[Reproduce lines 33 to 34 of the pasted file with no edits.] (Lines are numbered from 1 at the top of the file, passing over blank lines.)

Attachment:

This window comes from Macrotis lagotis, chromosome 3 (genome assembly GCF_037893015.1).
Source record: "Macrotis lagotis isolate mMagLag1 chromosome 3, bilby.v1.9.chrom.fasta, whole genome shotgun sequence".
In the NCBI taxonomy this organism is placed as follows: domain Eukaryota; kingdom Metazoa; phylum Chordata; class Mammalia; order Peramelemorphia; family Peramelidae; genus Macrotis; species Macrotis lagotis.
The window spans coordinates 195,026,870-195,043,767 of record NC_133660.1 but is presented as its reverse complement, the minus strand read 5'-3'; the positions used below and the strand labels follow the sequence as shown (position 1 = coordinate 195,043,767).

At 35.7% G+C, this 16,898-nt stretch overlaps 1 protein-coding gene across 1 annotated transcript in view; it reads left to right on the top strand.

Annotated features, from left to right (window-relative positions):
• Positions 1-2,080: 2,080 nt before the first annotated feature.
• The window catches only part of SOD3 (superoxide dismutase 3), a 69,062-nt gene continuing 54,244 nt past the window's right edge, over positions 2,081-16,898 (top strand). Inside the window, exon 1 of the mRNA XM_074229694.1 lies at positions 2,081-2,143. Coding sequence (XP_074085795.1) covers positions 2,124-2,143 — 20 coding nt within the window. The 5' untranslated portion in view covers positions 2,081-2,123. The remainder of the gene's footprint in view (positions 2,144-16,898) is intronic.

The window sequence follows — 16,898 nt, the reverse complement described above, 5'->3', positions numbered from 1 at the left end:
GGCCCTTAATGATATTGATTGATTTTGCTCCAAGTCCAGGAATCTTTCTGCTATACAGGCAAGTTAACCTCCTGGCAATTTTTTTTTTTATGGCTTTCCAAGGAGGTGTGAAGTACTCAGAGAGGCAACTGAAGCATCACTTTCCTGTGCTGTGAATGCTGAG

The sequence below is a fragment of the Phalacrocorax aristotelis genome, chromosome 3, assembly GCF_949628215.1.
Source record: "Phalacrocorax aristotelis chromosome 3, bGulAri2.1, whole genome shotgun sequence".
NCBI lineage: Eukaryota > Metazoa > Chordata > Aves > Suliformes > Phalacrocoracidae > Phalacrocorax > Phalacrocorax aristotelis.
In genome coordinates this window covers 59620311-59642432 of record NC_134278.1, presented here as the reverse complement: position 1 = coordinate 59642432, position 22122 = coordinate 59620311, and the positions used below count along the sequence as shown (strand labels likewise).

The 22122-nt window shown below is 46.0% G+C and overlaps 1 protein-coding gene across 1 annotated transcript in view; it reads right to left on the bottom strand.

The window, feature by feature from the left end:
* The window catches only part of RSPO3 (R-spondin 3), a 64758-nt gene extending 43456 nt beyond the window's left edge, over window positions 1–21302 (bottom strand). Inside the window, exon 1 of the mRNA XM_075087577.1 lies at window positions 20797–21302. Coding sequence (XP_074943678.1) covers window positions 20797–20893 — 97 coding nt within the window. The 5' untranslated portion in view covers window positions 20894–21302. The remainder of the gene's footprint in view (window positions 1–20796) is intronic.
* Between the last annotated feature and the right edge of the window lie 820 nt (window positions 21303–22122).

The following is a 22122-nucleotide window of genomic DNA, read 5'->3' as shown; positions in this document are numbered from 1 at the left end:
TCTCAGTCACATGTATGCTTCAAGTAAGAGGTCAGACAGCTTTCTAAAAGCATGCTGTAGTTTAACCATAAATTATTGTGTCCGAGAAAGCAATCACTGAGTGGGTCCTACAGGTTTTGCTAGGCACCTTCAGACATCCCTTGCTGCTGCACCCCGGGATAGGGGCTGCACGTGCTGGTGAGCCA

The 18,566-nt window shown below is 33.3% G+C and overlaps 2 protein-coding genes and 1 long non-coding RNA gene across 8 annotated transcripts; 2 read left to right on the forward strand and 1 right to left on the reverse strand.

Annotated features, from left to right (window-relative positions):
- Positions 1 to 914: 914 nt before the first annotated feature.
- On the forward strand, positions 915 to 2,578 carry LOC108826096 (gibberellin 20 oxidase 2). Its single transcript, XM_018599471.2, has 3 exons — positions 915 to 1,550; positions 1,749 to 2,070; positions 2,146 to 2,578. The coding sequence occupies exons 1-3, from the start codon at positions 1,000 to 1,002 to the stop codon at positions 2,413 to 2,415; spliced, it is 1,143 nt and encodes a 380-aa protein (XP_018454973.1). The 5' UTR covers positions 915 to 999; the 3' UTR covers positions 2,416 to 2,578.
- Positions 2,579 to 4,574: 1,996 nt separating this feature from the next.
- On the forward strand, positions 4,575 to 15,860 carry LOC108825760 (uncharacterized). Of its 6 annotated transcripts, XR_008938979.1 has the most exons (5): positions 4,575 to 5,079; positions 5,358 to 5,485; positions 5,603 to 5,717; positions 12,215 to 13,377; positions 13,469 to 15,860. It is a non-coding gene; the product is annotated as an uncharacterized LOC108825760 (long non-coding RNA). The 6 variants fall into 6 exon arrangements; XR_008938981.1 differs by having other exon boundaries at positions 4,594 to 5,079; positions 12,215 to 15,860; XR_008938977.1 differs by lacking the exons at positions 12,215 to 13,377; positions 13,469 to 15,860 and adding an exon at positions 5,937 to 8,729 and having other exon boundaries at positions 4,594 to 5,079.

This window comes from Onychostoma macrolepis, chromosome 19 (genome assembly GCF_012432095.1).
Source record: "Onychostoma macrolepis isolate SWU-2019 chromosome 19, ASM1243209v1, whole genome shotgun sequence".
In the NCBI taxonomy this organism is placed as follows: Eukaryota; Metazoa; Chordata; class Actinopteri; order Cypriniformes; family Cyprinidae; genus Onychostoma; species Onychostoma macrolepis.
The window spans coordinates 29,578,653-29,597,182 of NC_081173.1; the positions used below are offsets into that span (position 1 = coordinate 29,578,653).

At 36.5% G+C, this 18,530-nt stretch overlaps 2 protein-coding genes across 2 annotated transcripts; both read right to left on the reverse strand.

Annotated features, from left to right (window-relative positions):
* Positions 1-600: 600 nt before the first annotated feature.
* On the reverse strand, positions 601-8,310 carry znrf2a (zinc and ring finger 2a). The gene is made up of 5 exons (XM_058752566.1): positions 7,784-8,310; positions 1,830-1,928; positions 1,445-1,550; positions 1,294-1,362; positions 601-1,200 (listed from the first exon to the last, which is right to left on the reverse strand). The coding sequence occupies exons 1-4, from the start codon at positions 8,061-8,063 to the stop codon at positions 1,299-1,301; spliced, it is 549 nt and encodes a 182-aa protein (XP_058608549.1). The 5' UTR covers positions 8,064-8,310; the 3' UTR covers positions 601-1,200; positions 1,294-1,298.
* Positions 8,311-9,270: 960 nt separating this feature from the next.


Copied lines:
* Positions 1-600: 600 nt before the first annotated feature.
* On the reverse strand, positions 601-8,310 carry znrf2a (zinc and ring finger 2a). The gene is made up of 5 exons (XM_058752566.1): positions 7,784-8,310; positions 1,830-1,928; positions 1,445-1,550; positions 1,294-1,362; positions 601-1,200 (listed from the first exon to the last, which is right to left on the reverse strand). The coding sequence occupies exons 1-4, from the start codon at positions 8,061-8,063 to the stop codon at positions 1,299-1,301; spliced, it is 549 nt and encodes a 182-aa protein (XP_058608549.1). The 5' UTR covers positions 8,064-8,310; the 3' UTR covers positions 601-1,200; positions 1,294-1,298.